I don’t know about you, but I’m feeling particularly motivated for 2019. That might have something to do with the fact I just finished reading The 10x Rule: The Only Difference Between Success and Failure.
Essentially, according to author Grant Cardone, real success stems from taking massive action. So don’t settle for small goals. Stretch yourself. Take your original goal and multiply it by 10 – but importantly, also amp up your efforts to achieve it by 10 times as well. Hence, the 10x rule.
Okay, so saving $1000 a month instead of $100 might just not be on the cards for you right now, but why not shoot for $250 or $500? If it doesn’t hurt, it’s not ambitious enough. Stretch yourself a little and you might amaze yourself with how much you can make happen in a short amount of time.
To help you get ahead in 2019, here are the best financial moves you can make to get more out of your money this year!
Slash and burn
Step one: review your spending and see what you can cut out right now! A few small changes could make a huge difference to your cash flow and free up a chunk of money every month going forward.
It’s those regular monthly bills that really eat into your paycheck; a random $40 subscription doesn’t feel like much (it’s only $10 a week!) but it adds up to nearly $500 over a year.
Set at least one savings goal
There’s always something vying for your hard-earned dollars, right? A long overdue trip, a renovation, even that dental work you’ve been putting off forever. When you know exactly what you’re up against – with a date and a dollar amount – you can work backwards and start saving now. Otherwise … hate to break it to you, but without a firm goal, it ain’t gonna happen by itself.
Shore up your savings
Speaking of savings, one thing everyone needs is a rainy day account! In a perfect world, we’d all have an emergency fund with 3-6 months of living expenses socked away.
Fingers crossed you never have to face a layoff or medical crisis … but should the worst happen, you have a buffer you can count on. It could save you from taking on debt during a rough patch and/or falling into an unfortunate financial hole.
Things like car or home repairs should have their own category in your budget, but if you’re not quite there yet, then an emergency fund is all the more important.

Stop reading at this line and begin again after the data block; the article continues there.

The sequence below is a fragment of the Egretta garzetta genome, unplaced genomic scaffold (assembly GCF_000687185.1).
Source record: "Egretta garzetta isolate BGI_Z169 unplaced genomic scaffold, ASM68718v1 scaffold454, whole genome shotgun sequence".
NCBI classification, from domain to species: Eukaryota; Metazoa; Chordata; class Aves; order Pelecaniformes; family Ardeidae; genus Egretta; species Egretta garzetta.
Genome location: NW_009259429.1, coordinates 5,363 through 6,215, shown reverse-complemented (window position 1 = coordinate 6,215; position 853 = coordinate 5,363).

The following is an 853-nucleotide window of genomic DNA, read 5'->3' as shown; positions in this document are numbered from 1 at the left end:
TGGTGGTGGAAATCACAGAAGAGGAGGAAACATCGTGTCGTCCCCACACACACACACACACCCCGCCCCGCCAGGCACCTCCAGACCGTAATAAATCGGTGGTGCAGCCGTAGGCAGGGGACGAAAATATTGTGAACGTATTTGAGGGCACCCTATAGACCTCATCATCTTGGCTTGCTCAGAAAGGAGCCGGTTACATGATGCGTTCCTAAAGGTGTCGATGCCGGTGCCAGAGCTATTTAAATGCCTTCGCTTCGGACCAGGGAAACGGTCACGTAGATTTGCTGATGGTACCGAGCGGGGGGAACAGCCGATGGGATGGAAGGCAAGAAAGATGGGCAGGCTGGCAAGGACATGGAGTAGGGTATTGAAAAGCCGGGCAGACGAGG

Hack your biggest expenses for the biggest savings
Housing and transport are probably the biggest categories that suck up your cash. So if you can reduce (or even eliminate) these costs, you’ll be away laughing.
If you’re less klutzy/anxious than I am, what about channelling Mr Money Mustache – that is, ditching the car and joining the bike brigade? Cycling around everywhere is free, minus the initial outlay, and a great workout. Mopeds/scooters are another economical alternative to driving. Or if your commute lends itself to public transport, like mine, commit to using transit Monday-Friday and keep the car parked at home until the weekend to avoid paying usurious weekday rates. (It would literally cost me twice as much to drive, not to mention the increased wear and tear … and the unquantifiable stress of navigating rush hour traffic!)
If you have an extra bedroom you can rent out, that’s a great way to reduce your housing costs. But choose your roommates wisely; a bad one costs way more than they’re worth. Or you could consider moving to a cheaper place. Bonus if you can live within walking distance of work!
At the extreme end, I know a few people who work remotely (they’re mostly self-employed, as you might have guessed) who’ve managed to find a way to skip paying rent. Since it doesn’t matter where they physically locate themselves, they hop from housesitting gig to housesitting gig. It’s not a way of life for everyone, but if you can string together enough housesitting assignments to keep a roof over your head … imagine how many thousands of dollars you could save a year!
Make more money
More money in your pocket … sounds good right? Make it your mission to grow your take-home income this year.
Bite the bullet and ask for a raise (don’t be like me and hold your tongue through your first three jobs – you can’t get what you don’t go after). Work towards the next step up, or if a promotion isn’t in the cards or doesn’t appeal, consider whether it’s time to look for a new job elsewhere. Job hopping is usually the best way to command a significant salary increase.
At the very least, dust off your resume and make sure it’s up to date. I’m always amazed at how many achievements I’ve got to add each year – it’s easy to lose track in the daily grind…
Find at least one way to bring in extra money
Ideally on a recurring basis, but even a one-off or something irregular is a great start! Visit sidehusl.com for some great ideas to get started.
Personally, I’ve had a lot of luck with mystery shopping over the years – it’s netted me many free bus rides, pub meals, even McDonald’s, not to mention actual cash payments.
Tutoring is another side hustle I used to maximize and it’s an avenue worth exploring, especially if you have any specialist subject knowledge. I just taught English and helped students out with essays and reports, more or less; if you have math or science chops, or even say, law or accounting expertise, you can command a high hourly rate. Especially if you can tutor college students, that’s worth more than your run-of-the-mill high school tutoring session!